- Israel hits symbols of Hamas rule; scores killed
- Mississippi abortion law can’t be enforced
- Teacher who survived Sandy Hook has book deal
- Jury awards Jesse Ventura $1.8M in case vs. ‘American Sniper’ author Chris Kyle
- Middle Eastern firm’s deal to manage U.S. cargo port raises security concerns
- Bob McDonnell’s defense: Lonely wife developed ‘crush’ on CEO
- Chinese hackers stole ‘huge quantities’ of sensitive data on Israel’s Iron Dome
- House Republicans unveil bill to speed deportations of border children
- Californians protest middle school for hiring white man to teach cultural studies
- Killer’s sentencing overturned because mother couldn’t find seat in courtroom
U.S. Federal Reserve
Latest U.S. Federal Reserve Items
This week, guests will interact with Federal Reserve Chair Janet L. Yellen and colleagues inside a benign bubble that no outsider can prick -- a scripted symposium, manufactured for the select few in Jackson Hole, Wyoming.
Testifying before Congress last week, Federal Reserve Chairman Janet Yellen cherry-picked data on inflation by noting prices are up, on a year-over-year basis, less than the Federal Reserve's target of 2 percent.
Janet Yellen, the chairman of the Federal Reserve, gave the markets a fright last week. She closed her testimony before Congress with a firm rejection of the notion that the central bank should be subject to monetary policy rules that would get in the way of the central bank's "independence."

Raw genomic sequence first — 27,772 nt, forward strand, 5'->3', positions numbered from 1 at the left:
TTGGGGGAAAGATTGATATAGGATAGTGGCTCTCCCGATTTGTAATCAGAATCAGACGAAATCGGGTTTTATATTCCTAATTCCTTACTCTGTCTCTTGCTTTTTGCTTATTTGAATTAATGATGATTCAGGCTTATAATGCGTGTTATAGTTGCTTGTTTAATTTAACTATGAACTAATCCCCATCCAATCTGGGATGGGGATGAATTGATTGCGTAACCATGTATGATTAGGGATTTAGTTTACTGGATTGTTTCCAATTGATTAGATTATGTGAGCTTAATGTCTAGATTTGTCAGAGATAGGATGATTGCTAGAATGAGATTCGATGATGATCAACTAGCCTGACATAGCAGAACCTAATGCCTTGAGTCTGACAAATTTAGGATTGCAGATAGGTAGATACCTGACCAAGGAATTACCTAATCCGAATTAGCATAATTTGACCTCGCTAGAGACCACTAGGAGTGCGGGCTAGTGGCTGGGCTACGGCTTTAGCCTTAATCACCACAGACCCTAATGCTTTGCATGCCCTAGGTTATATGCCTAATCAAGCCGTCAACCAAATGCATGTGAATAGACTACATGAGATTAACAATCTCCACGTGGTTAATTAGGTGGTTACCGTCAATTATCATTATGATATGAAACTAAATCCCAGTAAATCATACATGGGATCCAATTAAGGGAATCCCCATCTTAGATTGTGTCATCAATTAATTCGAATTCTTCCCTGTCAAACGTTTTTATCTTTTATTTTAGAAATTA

Could the Federal Reserve's loose-money policies be fueling another financial market bubble like the one whose abrupt and painful end ushered in the last recession?
The National Bank of Poland and its governor, Marek Belka, are in some serious hot water. Last month, recordings of a conversation in 2013 in which Mr. Belka talked about a scheme to oust the Polish finance minister made it into the newspapers.
The small European country of Belgium this year suddenly became the world's third-largest foreign holder of U.S. Treasury bonds — putting it behind only financial giants Japan and China.
Federal Reserve Chair Janet Yellen was upbeat Wednesday about the prospects for stronger growth in the 3 percent range in the second half of the year after the economy took a rare dip in the first quarter.
The U.S. economic recovery has distinguished itself as one of the weakest since World War II, but at five years and counting, it may go down as one of the longest as well.
Against a backdrop of the disastrous Islamist terrorist takeover of key cities in Iraq, President Obama told a Tumblr user gathering to quit the cynicism — the world is far less violent today than at any other point in history.